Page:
by Kelly Dorfman, MS, LN
Intolerance to certain foods, especially gluten (wheat related grains) and casein (milk protein), is a common occurrence among children with developmental delays.
Before adopting an elimination diet, however, many parents consult an allergist to determine if the diet is necessary. Surprisingly, after extensive scratch testing, the child is often found not to be allergic to any foods.
Some parents choose to eliminate gluten and casein proteins anyway, and find their youngster responds with improved attention, sleep and/or language skills.
How is this improvement possible if the child was not allergic in the first place? The answer lies in understanding the difference between allergies and other types of chemical reactions within the body.
IgE versus IgG Reactions
Allergies are defined as specific reactions within the immune system involving an antibody called immunoglobulin E (IgE). Immediate responses such as hives, congestion or swelling typically result from IgE activity. Traditional scratch testing identifies IgE triggers such as pollen or peanuts, which can cause symptoms that range from annoying to lethal.
Very different responses are delayed allergy reactions. If they occur more than two hours after eating a food, they may result from immunoglobulin G (IgG), rather than IgE activity. IgG reactions may cause symptoms such as sleep disturbance, subsequent bed wetting, sinus and ear infections, or crankiness.
Blood tests rather than scratch tests are the only way to screen for IgG allergies. If your doctor correctly states that IgG testing is not reliable, say you are aware of that fact, but are interested in the results anyway. The testing may provide information about what foods may be bothering your child’s immune system.
Where immunoglobulins are involved, the word “allergy” can legitimately be used to describe symptoms after exposure. A reaction to gluten or casein sometimes shows up in IgG or IgA blood testing and is, therefore, referred to as an “allergy.” This conclusion can be misleading, because the more likely reason for casein and gluten intolerance is poor digestion.
Poor Digestive Function
Poor digestive function has a number of causes. It may result from an immature gut in infants and fr_om heavy antibiotic usage or the lack of the protein digesting enzyme DPP4. The possible relationship between the lack of DPP4 enzyme and the symptoms of PDD /autism is the recent discovery of Dr. Alan Friedman at Johnson & Johnson Labs. Without essential digestive enzymes, such as DPP4, partially digested proteins such as gluten and casein may leak into the blood.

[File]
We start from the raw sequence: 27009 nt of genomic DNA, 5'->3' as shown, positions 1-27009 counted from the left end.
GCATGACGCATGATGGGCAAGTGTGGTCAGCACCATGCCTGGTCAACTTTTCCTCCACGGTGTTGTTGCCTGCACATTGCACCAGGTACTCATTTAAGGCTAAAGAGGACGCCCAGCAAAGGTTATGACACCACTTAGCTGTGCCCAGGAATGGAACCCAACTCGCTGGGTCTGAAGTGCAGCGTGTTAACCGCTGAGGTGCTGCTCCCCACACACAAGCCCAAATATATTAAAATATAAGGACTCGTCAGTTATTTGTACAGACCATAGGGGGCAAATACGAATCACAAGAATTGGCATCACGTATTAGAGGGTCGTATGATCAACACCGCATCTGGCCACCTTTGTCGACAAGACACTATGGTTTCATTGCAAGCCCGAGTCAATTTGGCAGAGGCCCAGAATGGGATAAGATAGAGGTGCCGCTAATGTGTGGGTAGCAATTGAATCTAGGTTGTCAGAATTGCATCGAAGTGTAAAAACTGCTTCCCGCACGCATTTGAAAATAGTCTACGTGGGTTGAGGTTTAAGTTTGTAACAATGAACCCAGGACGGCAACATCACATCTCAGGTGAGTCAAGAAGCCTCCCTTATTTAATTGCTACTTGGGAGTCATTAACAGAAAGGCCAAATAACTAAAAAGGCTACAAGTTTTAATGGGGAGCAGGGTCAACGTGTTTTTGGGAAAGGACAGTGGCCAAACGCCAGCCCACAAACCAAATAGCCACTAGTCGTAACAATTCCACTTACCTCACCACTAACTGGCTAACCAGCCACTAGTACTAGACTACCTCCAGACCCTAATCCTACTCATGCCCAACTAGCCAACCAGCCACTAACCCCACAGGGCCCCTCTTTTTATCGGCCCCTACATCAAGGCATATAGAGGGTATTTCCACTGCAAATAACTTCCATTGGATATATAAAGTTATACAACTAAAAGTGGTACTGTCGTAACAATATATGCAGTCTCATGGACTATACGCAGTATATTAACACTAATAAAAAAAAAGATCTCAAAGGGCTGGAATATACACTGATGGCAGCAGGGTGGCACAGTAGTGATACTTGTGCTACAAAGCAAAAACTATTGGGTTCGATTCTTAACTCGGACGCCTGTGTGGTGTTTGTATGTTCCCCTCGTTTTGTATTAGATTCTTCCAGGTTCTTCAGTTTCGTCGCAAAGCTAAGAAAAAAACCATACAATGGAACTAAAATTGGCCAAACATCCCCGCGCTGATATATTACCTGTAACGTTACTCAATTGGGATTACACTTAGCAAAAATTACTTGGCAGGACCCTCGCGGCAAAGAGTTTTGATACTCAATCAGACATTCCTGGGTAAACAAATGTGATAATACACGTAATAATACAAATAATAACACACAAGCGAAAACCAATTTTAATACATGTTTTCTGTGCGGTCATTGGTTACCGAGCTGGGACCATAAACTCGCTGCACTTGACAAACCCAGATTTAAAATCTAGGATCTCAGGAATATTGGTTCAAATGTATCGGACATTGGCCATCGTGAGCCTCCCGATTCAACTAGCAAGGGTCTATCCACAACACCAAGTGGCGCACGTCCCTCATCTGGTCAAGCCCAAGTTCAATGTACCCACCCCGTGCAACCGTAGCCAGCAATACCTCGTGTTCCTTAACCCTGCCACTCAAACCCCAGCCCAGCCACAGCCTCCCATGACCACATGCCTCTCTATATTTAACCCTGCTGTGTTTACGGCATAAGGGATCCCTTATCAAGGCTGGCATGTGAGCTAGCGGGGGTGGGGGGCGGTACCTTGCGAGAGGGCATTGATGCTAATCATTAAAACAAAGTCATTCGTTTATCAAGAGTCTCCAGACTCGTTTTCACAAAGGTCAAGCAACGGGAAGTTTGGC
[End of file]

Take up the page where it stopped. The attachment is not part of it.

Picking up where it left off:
Partially digested proteins have odd configurations and mimic other complex molecules such as endorphins. Endorphins are nervous system proteins that act as painkillers. Partially digested gluten or casein proteins may bind to pain killing (opiate) receptors and cause behavioral symptoms of poor eye contact, irritability or disconnection.
Poor digestion may or may not elicit an immunoglobulin response. It may cause inflammation symptoms instead, such as intestinal irritability, stomachache and/or diarrhea. These reactions are not technically allergies. Nor is opiate activation technically a true allergy. When IgG or IgE testing finds milk or gluten sensitivity, it is because the chemical messages weaving through the body tripped the allergy system.
Other Gut Problems
Similarly, when reactions to a food are aggression, poor concentration, or seizures, many other explanations are possible. All body systems are interdependent and so intertwined that designing tests to understand and study their discrete functions can be very difficult. The artificial distinctions placed between immune and neurological systems hinder diagnosis and treatment.
This imprecise diagnosis can be very frustrating, but there are too many ways for the body to react and communicate. That is, it is unlikely that one testing system will ever be able to find and sort all possible reactions.
Best “Test” for Reactions
The best “test” for reactions is elimination of suspect items. The limitation with this approach is that irritants can interact. That is, exposure to one item will not cause symptoms, but when two mildly reacting foods are present, together they trip a response by overloading the system.
In “load”reactions, a little is tolerable, but too much of one or a combination of two or more causes trouble. Blood testing may then be useful, but the problem in load allergies is usually a leaking gut.
Rather than eliminating additional foods, the answer is repairing the underlying leak. The reason that secretin has been extremely useful in autism is its ability to correct gut function.
For more information about IgE and IgG reactions and the leaky gut, read Biological Treatments for Autism and PDD and The Leaky Gut Syndrome.